I don’t know about you, but when I hear the word ‘empathy’ it feels like a positive word. That’s why I was so surprised to see an article from the BBC stating there was a dark side to empathy. It made me do a bit of research.
So, what is empathy?
Empathy is the ability to understand and share the feelings of another. Sorry to bring up the ‘C’ word again, but the Covid pandemic taught a lot of businesses a valid lesson – that their leaders needed the ability to lead, both through good and bad times. And to have a key competency and skill – empathy.
Forbes shared that “one fascinating study analysing data of 6,731 managers in 38 countries found that managers who practice compassionate leadership toward direct reports are viewed as better performers by their bosses. And on the flip side, leaders rated as empathetic by their team were also rated as high performing by their boss.”
Empathy helps us to connect with others, understand their feelings, and respond in a thoughtful and compassionate way. Empathy helps you become a kind leader when handled correctly.
Expert Brene Brown has 4 steps to practise empathy:
- Trying to see things from someone else’s perspective.
- Staying out of judgment by listening and seeking to understand.
- Recognising emotions someone else is feeling.
- Communicating that you understand an emotion.
Empathy is not to be confused with sympathy.
Empathy is the ability to put ourselves in someone else’s shoes and feel what they are feeling.
Sympathy is feeling compassion, sorrow, or pity for the hardships that another person is experiencing. Sympathy is usually communicated around adverse scenarios and can be shown through commiseration and pity. It’s feeling sorry for someone else’s misfortune, but not seeing it from their viewpoint.
This is the critical difference between empathy and sympathy – instead of feeling with someone, you’re feeling for them.
With empathy, you’re experiencing a fraction of their emotions and feelings because you see things from their perspective.
However, there are also potential downsides to empathy, which can be damaging to both ourselves and others.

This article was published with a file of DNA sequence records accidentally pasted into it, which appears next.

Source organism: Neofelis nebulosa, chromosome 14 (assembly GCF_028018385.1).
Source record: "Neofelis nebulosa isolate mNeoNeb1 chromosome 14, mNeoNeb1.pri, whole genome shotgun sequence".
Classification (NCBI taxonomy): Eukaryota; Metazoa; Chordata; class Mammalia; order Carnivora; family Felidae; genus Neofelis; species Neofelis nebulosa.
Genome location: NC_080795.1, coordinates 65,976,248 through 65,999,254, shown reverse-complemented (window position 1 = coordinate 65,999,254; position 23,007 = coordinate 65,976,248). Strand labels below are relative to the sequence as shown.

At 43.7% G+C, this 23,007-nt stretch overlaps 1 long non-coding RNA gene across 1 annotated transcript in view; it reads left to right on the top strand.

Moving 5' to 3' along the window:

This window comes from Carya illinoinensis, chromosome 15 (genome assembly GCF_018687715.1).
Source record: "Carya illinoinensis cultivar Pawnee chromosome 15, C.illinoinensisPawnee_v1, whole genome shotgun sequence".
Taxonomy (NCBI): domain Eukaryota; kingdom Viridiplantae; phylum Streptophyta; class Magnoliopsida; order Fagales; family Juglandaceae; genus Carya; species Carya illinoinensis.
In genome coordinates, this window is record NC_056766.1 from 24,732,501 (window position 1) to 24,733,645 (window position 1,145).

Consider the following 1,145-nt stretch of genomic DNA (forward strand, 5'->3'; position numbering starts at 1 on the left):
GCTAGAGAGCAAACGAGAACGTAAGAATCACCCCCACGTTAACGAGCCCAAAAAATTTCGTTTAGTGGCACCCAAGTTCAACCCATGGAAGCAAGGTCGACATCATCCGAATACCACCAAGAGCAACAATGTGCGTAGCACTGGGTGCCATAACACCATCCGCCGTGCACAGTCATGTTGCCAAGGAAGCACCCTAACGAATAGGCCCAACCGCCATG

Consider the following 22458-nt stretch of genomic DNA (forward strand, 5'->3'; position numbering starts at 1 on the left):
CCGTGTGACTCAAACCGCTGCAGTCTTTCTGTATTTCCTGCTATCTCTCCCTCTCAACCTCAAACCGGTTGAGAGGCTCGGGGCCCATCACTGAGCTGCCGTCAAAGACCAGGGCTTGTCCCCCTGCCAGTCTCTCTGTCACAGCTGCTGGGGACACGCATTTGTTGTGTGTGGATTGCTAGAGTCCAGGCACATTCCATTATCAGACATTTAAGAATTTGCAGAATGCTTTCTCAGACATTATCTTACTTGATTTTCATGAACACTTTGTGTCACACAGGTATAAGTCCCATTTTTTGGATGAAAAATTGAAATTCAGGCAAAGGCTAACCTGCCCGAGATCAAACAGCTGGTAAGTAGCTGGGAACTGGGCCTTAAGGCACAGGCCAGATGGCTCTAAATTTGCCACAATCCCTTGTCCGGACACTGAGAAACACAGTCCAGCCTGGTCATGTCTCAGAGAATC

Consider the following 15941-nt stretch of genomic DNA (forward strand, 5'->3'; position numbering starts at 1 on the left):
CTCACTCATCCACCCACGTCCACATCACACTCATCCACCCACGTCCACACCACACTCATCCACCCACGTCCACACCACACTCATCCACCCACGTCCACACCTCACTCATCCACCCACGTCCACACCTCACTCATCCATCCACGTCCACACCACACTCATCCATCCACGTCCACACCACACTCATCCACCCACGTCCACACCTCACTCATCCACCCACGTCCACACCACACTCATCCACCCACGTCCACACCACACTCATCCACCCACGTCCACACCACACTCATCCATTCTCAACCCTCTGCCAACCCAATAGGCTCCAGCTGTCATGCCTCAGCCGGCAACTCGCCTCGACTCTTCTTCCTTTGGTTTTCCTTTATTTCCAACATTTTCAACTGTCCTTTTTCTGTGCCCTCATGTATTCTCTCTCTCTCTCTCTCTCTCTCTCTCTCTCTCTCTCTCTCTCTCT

The research behind the dark side
Researchers have found that being too empathetic can lead to exhaustion and apathy. Renowned researcher and author Brene Brown has studied the concept of empathy for many years. In an article for Harvard Business Review, she outlined the main dark side of empathy, which she calls ‘empathy fatigue’.
What is empathy fatigue?
Empathy fatigue occurs when we’re overwhelmed by the emotions of another person. It can lead to burnout, physical exhaustion, and even depression. Brown notes that it can be especially dangerous for those in the medical or psychological support professions including psychologists, therapists, and coaches, who are vulnerable to ‘compassion fatigue’ – burnout caused by listening to others’ stories of trauma and suffering.
Empathy fatigue can also lead to feelings of resentment and frustration, as we become overwhelmed by the emotions of the people around us. This can manifest in unhealthy ways, such as avoiding conversations with friends or colleagues or becoming disinterested in their problems to maintain more distance. We may start to feel like we’re not doing enough to help, or that no matter what we do, it’s never enough.
Empathy fatigue is a defence mechanism; it’s our body’s way of telling us to pay attention and to take a step back to care for ourselves.
Empathy leads to poor decision making
Empathy can also be a double-edged sword when it comes to resolving conflicts. Instead of trying to find a win-win solution, we may become so wrapped up in trying to understand the other person’s perspective that we forget to look out for our own needs. Moreover, if we become too emotionally invested in a situation, we can become easily overwhelmed and unable to come to a resolution or help someone else to help themselves. I recognise this scenario where I notice I must put my own needs first if someone else’s troubles are affecting me to the point where I’m taking them on myself.
Manipulation through fake empathy
Finally, false empathy can be used to manipulate and control other people. People with narcissistic tendencies, for example, often use their insight into others’ emotions to their advantage. They may feign empathy to gain someone’s trust and then use that trust to manipulate or exploit them. In addition, people who have a history of trauma may use their understanding of other people’s emotions to manipulate them, leading to further pain and suffering.
In conclusion, empathy is an essential tool for understanding and connecting with others. However, it can also lead to burnout and resentment, as well as being used to manipulate and control.
We must be mindful of the potential drawbacks of empathy and be aware of our own limits and boundaries. By consciously setting and maintaining clear boundaries and ensuring that we have someone safe to talk to like a professional or trusted friend, we can ensure that we’re not overwhelmed by the emotions of others, and that we can use empathy in a healthy and constructive way.
To learn how to become an empathetic and strong leader, contact us today.